Conservation Reserve Program Enrollment Resumes, Offers Payment for Wildlife Habitat
NASHVILLE --- The Tennessee Wildlife Resources Agency has been informed that the U.S. Department of Agriculture (USDA) has recently resumed opportunities to enroll new land in the Conservation Reserve Program (CRP) and to re-enroll existing CRP contracts that are scheduled to expire in 2013.
Enrollment had ceased when Congress failed to pass new “Farm Bill” legislation to replace the previous 5-year law that expired on Sept. 30, 2012.
A CRP General Signup will be held nationwide from May 20-June 14, 2013. Producers can offer new land for enrollment that had been cropped at least four of the six years between 2002-07 or offer to re-enroll existing contracts that will expire this year.
In a general signup, CRP offers compete nationwide after they are scored and ranked according to various environmental, soil and cost factors. Offer acceptance has been very high in the last several signups, but it is expected that competition for acceptance will be much greater. Draft Farm Bill legislation currently before Congress would reduce the national cap on CRP acres from 32 to 25 million acres.
While producers cannot influence many factors their offer is scored on, choosing vegetation that provides the best wildlife habitat can greatly increase their score and thus their chance for acceptance. CP2 Native Grasses, CP3A Hardwood Tree Planting, and CP4D Permanent Wildlife Habitat are good wildlife options. Offers on expiring CRP contracts can realize increased scores by offering to upgrade at least 51 percent of existing low-scoring vegetation to higher scoring wildlife plantings. Converting a portion of existing cover to pollinator habitat or wildlife food plots can also add points.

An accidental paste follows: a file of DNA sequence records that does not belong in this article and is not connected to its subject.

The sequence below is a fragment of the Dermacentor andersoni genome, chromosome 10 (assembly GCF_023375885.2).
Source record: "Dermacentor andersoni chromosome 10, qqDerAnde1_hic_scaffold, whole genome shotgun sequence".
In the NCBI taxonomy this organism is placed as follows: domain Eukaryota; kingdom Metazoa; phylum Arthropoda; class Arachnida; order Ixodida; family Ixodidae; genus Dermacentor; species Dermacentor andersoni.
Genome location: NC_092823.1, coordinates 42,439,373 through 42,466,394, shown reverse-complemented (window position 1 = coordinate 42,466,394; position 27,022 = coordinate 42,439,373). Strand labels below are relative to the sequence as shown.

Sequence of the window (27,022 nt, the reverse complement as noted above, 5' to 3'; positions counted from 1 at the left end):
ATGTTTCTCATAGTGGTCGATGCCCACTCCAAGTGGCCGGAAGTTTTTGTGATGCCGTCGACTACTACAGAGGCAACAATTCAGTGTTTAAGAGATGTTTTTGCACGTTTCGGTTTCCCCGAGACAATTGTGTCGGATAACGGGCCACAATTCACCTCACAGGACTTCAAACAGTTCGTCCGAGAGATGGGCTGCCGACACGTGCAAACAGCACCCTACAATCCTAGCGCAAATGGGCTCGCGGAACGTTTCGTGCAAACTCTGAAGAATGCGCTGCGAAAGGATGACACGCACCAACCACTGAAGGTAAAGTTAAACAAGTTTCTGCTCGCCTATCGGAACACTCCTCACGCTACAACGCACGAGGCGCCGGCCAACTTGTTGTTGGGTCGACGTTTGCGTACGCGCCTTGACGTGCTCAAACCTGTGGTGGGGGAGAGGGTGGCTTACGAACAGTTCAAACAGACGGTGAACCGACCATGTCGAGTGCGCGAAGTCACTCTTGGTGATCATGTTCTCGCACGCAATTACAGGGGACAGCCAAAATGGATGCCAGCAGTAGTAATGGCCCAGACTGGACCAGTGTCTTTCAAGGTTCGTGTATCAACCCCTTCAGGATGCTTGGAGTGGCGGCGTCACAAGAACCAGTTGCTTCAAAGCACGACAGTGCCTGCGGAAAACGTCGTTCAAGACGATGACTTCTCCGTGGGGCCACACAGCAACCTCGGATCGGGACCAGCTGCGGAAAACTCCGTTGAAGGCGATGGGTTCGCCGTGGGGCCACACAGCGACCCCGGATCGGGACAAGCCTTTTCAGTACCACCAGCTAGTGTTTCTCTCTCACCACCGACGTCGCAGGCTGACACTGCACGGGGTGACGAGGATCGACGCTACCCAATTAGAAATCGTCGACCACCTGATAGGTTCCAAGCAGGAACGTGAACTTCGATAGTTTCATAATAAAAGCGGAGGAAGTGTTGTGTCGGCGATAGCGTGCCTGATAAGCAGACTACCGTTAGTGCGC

In addition to the general signup, enrollment for new offers for CRP Continuous Signup practices resumed May 13. Having high environmental value, offers for these practices are accepted automatically and without competition if the landowner/producer and the land meet CRP eligibility criteria. Continuous CRP practice options include: CP8A Grassed Waterways, CP9 Shallow Water Areas, CP21 Filter Strips, CP22 Riparian Buffers, CP23/23A Wetland Restoration, CP25 Rare and Declining Habitat, CP31 Bottomland Timber Establishment on Wetlands, CP33 Habitat Buffers for Upland Birds, CP38E Bobwhite Habitat Restoration, and CP42 Pollinator Habitat. Several of these options provide a great opportunity to get a guaranteed payment on field borders and other areas of low crop yield.
Marginal pastureland adjacent to streams, sinkholes or wetland areas may also qualify for the CP29 Marginal Pastureland Wildlife Habitat Buffers or the CP30 Marginal Pastureland Wetlands Buffer practices. No cropping history is required on marginal pastureland.
To find out if land is eligible for CRP and for more information on the various CRP practices, contact your local Farm Service Agency (FSA) office. If you are interested in providing the best wildlife habitat in CRP, you can also call your local TWRA or Natural Resources Conservation Service private lands biologist, whose contact information can be found at www.TWRAprivatelands.org under “Who To Contact For Technical Assistance.”